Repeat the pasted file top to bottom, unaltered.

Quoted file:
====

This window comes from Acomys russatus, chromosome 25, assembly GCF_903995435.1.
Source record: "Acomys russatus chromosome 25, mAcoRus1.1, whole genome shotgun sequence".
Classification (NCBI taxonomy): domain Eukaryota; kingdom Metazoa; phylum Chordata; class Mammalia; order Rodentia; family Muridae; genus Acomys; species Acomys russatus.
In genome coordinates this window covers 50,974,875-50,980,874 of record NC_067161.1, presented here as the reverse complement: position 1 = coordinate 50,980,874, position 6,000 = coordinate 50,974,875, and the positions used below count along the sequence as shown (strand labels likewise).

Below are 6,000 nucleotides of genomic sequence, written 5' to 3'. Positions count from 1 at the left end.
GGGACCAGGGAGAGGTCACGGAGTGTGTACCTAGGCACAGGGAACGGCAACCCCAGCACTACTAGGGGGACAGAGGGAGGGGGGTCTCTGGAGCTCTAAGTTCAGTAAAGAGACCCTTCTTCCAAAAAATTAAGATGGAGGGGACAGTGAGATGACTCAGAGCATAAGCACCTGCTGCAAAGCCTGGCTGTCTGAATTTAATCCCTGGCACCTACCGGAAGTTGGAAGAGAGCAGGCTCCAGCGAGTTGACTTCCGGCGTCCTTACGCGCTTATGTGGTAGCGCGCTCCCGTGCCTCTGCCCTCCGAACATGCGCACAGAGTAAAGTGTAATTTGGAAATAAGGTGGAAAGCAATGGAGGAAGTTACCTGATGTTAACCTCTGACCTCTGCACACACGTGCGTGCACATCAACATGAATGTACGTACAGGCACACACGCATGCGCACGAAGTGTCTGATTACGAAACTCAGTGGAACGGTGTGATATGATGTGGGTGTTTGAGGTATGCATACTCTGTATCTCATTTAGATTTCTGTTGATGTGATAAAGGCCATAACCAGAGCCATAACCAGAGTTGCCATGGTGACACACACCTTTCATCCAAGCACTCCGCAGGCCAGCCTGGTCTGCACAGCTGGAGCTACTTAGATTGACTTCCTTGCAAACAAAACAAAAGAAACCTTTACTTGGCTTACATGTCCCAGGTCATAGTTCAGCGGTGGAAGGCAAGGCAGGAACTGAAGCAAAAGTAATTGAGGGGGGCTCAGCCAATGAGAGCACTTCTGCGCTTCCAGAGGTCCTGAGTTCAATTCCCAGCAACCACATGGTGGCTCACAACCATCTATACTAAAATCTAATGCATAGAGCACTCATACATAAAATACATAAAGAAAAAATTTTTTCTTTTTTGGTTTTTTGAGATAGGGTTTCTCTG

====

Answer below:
This window comes from Acomys russatus, chromosome 25, assembly GCF_903995435.1.
Source record: "Acomys russatus chromosome 25, mAcoRus1.1, whole genome shotgun sequence".
Classification (NCBI taxonomy): domain Eukaryota; kingdom Metazoa; phylum Chordata; class Mammalia; order Rodentia; family Muridae; genus Acomys; species Acomys russatus.
In genome coordinates this window covers 50,974,875-50,980,874 of record NC_067161.1, presented here as the reverse complement: position 1 = coordinate 50,980,874, position 6,000 = coordinate 50,974,875, and the positions used below count along the sequence as shown (strand labels likewise).

Below are 6,000 nucleotides of genomic sequence, written 5' to 3'. Positions count from 1 at the left end.
GGGACCAGGGAGAGGTCACGGAGTGTGTACCTAGGCACAGGGAACGGCAACCCCAGCACTACTAGGGGGACAGAGGGAGGGGGGTCTCTGGAGCTCTAAGTTCAGTAAAGAGACCCTTCTTCCAAAAAATTAAGATGGAGGGGACAGTGAGATGACTCAGAGCATAAGCACCTGCTGCAAAGCCTGGCTGTCTGAATTTAATCCCTGGCACCTACCGGAAGTTGGAAGAGAGCAGGCTCCAGCGAGTTGACTTCCGGCGTCCTTACGCGCTTATGTGGTAGCGCGCTCCCGTGCCTCTGCCCTCCGAACATGCGCACAGAGTAAAGTGTAATTTGGAAATAAGGTGGAAAGCAATGGAGGAAGTTACCTGATGTTAACCTCTGACCTCTGCACACACGTGCGTGCACATCAACATGAATGTACGTACAGGCACACACGCATGCGCACGAAGTGTCTGATTACGAAACTCAGTGGAACGGTGTGATATGATGTGGGTGTTTGAGGTATGCATACTCTGTATCTCATTTAGATTTCTGTTGATGTGATAAAGGCCATAACCAGAGCCATAACCAGAGTTGCCATGGTGACACACACCTTTCATCCAAGCACTCCGCAGGCCAGCCTGGTCTGCACAGCTGGAGCTACTTAGATTGACTTCCTTGCAAACAAAACAAAAGAAACCTTTACTTGGCTTACATGTCCCAGGTCATAGTTCAGCGGTGGAAGGCAAGGCAGGAACTGAAGCAAAAGTAATTGAGGGGGGCTCAGCCAATGAGAGCACTTCTGCGCTTCCAGAGGTCCTGAGTTCAATTCCCAGCAACCACATGGTGGCTCACAACCATCTATACTAAAATCTAATGCATAGAGCACTCATACATAAAATACATAAAGAAAAAATTTTTTCTTTTTTGGTTTTTTGAGATAGGGTTTCTCTG